Because of the additional 2 mi. of freeway reconstruction, sewer pipe quantities are huge on this project. Approximately 26,000 liner ft. of storm water pipe will be buried by the end of the project.
To bring this bridge to the public, labor will consume 300,000 work hours and bring to the construction site an estimated 125 workers supplied by Ames and its 30 sub-contractors.
For picking operations, key equipment mobilized for this project includes two, Terex American HC230 cranes; one Manitowoc MLC 165 crane; two Manitowoc 1100-1 cranes; a Manitowoc 222 crane; and a Grove RT600E crane.
For earth and detail work on the bridge, there are 3 Cat D6 dozers, 1 Cat D8 dozer, 3 Cat 336 excavators, 1 Cat 349 excavator, 2 Cat 966 loaders, 1 Cat 140M motorgrader, a tug boat, material barges, a crane barge and sectional barges — all owned by Ames.
Ames also rented a variety of manlifts from Sunbelt Rentals and RMS rentals, as well as forklifts from Ziegler Cat and Sunbelt Rentals.
Other quantities going into this project include 32,000 cu. yds. of structural concrete; 800,000 cu. yds. of grading; 5,000,000 lbs. of rebar and 34,000 linear ft. of foundation pile.
To date, crews have completed the northeast embankment wick drains and surcharging. Substructure work for the northbound bridge was completed in March of 2019 with steel girder erection beginning in May.
Construction began in the fall of 2018 with tree clearing, causeway construction and building a pair of cofferdams for the two piers standing near the river channel.
To get to this point one year later with the new, northbound bridge completed and stay on track of the project schedule in spite of the harsh, winter weather, "we worked six, sometimes seven days a week double shift on all the foundation and sub-structure work to get to the point that when it did flood, we were only working on the super structure which does not affect us as much," Carlin explained.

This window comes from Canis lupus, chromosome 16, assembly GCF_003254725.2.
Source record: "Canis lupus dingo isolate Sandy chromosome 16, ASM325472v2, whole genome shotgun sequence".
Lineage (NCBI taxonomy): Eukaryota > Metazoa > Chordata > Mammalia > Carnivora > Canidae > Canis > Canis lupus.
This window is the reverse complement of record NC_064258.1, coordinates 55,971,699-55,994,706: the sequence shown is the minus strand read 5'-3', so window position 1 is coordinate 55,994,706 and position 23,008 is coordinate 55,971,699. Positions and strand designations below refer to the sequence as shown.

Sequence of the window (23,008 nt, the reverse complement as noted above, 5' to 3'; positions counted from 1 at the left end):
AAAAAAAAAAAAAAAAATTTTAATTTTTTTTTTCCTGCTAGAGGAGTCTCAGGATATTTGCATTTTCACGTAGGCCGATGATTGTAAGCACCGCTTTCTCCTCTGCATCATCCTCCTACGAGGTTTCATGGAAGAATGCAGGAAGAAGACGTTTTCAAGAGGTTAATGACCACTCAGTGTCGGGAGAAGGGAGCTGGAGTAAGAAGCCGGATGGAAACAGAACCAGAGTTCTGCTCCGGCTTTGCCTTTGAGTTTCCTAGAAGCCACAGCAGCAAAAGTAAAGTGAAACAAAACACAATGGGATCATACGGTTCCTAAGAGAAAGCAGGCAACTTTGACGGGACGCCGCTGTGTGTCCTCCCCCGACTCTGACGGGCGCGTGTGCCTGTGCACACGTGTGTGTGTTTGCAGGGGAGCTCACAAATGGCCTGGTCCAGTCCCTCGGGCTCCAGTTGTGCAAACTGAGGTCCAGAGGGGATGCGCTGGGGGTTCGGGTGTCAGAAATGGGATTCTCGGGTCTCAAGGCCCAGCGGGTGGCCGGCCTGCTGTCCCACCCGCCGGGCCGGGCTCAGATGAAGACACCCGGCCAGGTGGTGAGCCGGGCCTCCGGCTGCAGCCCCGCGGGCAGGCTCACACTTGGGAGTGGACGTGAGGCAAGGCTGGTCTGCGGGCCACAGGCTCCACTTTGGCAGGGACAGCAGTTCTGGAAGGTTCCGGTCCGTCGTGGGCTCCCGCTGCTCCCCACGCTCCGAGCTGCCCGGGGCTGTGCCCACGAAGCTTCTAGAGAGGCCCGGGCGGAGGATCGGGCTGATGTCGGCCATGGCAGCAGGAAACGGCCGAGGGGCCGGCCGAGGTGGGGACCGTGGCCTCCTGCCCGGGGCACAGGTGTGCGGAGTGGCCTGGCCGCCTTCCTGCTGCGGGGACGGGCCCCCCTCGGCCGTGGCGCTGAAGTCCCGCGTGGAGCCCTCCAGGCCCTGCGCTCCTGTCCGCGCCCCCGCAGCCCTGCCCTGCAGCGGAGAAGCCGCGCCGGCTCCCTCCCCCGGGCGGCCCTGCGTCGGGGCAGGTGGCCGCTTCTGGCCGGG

"Likely we will have to do the same thing in the spring of 2020," Carlin continued. "You almost have to pretty much plan on spring flooding because if you don't, and it floods, then you'll have problems. If it doesn't, great. If it does, then we're in a good position to deal with it."
With up to a total accumulation of 80 in. of snow and many days where temperatures dived to nearly 20 degrees below zero last winter, Carlin credits his own crews with Ames Construction and the many sub-contractors working on the bridge to date for maintaining the project schedule.
"Our workers were able to work through the snow and cold, under extreme weather conditions to keep this job on schedule. We did lose some days from the extreme snow and cold, but by and large, we worked through it all," Carlin said.
To accommodate the additional deck width at the north approach, truckers dumped thousands of tons of fill to build a large, staged embankment on the northeast side of the bridge. Trucking operations for this phase of the project began in early November 2018 and finished up by the middle of that December.
To expedite the required settlement criteria, "we installed wick drains. So, we had about two months of construction and two months of settlement which allowed us to start building the embankment last February," Carlin explained.
With all traffic flowing on the new, northbound bridge, bridge crews have temporarily switched gears and moved on to the demolition of the original bridge while land crews continue on the highway work.
Demolition steps include removing the concrete deck, cutting and lowering the steel girders to land and to barges anchored in the river before tearing into the piers using excavators equipped with hydraulic breakers.
For the two piers standing in the river, "we'll remove them down to a couple of feet above river level and then drill and blast the underwater sections of the piers," Carlin said.
For the girder removals, there will be quite a few dual picks that will require close coordination and communication between the welders torching the steel, the crane operators and the foreman directing the picks.
"We'll torch the girders and remove them in reverse order they went up. It's critical the workers doing the cutting, the crane operators and foreman directing the work that they all stay in communication as the girders are being rigged, cut, lifted and then lowered to the ground," Carlin explained.
All the material removed from the old bridge will be put to good use.
"Every component of the existing bridge will be used," Carlin said. "All the concrete will be crushed and processed on site to be used for aggregate to build the new road. All the rebar and structural steel will be used for scrap."
Ames Construction is shooting to complete demolition and material removal of the existing bridge by February.
Most native Minnesotans will tell you that a Minnesota winter can be very fickle with a mind of its own. Hopefully, for the 35W bridge crews, the upcoming winter will defy another long term forecast of snow and cold and bless them with more milder temperatures and less snow to work in. CEG